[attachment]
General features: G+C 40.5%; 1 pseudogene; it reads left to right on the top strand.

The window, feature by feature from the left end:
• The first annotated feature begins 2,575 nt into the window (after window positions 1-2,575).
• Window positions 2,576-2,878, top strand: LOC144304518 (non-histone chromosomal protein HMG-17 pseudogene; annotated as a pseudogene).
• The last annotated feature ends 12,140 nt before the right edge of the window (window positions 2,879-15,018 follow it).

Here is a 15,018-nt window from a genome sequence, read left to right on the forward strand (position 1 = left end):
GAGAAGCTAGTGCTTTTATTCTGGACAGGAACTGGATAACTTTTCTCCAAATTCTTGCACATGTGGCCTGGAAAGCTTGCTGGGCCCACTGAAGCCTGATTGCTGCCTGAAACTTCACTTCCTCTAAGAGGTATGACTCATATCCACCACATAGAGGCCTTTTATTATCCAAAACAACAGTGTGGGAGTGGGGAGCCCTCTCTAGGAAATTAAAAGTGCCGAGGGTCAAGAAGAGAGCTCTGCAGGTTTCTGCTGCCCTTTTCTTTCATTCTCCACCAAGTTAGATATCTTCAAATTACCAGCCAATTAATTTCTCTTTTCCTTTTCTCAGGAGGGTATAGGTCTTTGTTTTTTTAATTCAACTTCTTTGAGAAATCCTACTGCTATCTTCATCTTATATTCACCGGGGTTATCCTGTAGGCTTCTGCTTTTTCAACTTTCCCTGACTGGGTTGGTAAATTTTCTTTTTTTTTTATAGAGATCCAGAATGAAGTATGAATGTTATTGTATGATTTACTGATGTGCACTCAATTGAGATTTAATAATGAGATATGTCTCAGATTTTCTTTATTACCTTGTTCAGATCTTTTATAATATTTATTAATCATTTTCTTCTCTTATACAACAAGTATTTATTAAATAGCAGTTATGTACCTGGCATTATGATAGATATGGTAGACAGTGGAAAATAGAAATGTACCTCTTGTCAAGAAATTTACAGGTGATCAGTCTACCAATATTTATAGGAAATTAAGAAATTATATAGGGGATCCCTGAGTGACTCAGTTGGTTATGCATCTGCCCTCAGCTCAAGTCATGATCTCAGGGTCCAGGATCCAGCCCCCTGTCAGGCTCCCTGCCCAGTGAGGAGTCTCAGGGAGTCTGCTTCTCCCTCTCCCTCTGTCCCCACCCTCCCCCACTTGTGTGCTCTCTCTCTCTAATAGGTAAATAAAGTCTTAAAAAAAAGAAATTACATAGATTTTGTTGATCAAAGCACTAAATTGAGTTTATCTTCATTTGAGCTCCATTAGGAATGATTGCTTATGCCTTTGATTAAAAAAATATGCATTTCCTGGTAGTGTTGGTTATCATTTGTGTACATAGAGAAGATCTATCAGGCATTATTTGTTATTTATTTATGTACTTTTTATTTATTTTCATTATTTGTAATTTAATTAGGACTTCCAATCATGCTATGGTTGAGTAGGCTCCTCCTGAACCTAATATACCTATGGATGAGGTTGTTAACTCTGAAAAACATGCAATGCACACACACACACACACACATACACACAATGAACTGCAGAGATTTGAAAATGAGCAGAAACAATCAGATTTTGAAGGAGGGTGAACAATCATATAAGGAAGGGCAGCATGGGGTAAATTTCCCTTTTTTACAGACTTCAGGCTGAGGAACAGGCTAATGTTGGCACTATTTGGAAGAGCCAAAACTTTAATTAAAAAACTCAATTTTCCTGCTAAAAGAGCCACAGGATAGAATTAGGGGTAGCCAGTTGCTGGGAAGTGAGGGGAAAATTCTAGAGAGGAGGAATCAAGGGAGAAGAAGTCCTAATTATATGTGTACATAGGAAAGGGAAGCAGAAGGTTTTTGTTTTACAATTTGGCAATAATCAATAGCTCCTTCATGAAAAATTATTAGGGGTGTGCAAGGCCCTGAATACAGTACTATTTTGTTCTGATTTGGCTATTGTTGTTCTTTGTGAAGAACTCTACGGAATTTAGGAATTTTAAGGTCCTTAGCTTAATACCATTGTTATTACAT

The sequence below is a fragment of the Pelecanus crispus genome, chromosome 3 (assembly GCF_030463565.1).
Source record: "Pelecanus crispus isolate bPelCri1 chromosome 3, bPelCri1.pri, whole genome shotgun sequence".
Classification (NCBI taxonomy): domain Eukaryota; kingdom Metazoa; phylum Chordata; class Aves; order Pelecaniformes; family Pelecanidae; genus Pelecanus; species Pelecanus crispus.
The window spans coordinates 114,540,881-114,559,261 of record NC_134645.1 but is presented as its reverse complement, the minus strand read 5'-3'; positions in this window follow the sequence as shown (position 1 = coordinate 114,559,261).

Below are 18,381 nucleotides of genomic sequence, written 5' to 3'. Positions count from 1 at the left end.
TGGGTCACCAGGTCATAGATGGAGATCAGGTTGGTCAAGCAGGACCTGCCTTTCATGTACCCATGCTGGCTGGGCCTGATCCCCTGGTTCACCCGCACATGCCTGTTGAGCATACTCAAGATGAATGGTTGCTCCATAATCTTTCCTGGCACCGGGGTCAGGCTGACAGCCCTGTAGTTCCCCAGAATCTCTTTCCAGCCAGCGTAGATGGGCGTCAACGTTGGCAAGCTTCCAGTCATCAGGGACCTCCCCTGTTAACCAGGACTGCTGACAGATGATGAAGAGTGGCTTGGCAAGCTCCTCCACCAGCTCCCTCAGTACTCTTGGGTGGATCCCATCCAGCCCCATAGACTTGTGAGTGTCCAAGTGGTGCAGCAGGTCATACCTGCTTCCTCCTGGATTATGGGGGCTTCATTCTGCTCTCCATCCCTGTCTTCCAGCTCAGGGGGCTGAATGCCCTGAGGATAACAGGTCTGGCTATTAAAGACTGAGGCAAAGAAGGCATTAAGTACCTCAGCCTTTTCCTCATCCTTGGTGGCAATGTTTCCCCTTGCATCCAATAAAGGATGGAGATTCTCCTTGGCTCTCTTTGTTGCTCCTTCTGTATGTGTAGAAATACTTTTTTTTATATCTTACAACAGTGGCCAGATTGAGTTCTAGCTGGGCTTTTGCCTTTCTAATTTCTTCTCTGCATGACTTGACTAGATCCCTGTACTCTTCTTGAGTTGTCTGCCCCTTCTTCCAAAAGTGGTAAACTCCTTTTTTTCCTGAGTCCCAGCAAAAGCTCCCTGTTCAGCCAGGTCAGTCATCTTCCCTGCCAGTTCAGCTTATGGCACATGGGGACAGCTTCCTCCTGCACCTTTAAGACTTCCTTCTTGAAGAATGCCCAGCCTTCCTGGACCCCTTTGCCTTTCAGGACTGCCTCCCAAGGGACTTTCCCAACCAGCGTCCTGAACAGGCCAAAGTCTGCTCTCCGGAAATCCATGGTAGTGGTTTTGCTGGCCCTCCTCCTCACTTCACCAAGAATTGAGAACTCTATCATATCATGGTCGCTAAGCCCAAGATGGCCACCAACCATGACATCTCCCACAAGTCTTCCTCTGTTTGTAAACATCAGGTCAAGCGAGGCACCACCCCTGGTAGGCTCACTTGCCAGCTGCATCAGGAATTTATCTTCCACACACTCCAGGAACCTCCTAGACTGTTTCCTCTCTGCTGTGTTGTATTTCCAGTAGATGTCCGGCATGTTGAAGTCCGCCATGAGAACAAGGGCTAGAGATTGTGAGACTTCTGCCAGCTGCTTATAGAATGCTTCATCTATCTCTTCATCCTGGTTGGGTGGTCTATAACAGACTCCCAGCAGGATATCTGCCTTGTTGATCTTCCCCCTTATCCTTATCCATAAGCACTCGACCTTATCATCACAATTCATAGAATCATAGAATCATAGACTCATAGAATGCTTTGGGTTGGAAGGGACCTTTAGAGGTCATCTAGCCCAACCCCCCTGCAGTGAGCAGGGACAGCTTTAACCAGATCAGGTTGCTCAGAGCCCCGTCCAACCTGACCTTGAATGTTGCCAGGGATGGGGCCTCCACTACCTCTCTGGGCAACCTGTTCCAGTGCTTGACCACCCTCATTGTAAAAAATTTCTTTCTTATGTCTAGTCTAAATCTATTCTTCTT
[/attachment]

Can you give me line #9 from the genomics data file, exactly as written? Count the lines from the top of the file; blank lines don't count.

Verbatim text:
Source record: "Pelecanus crispus isolate bPelCri1 chromosome 3, bPelCri1.pri, whole genome shotgun sequence".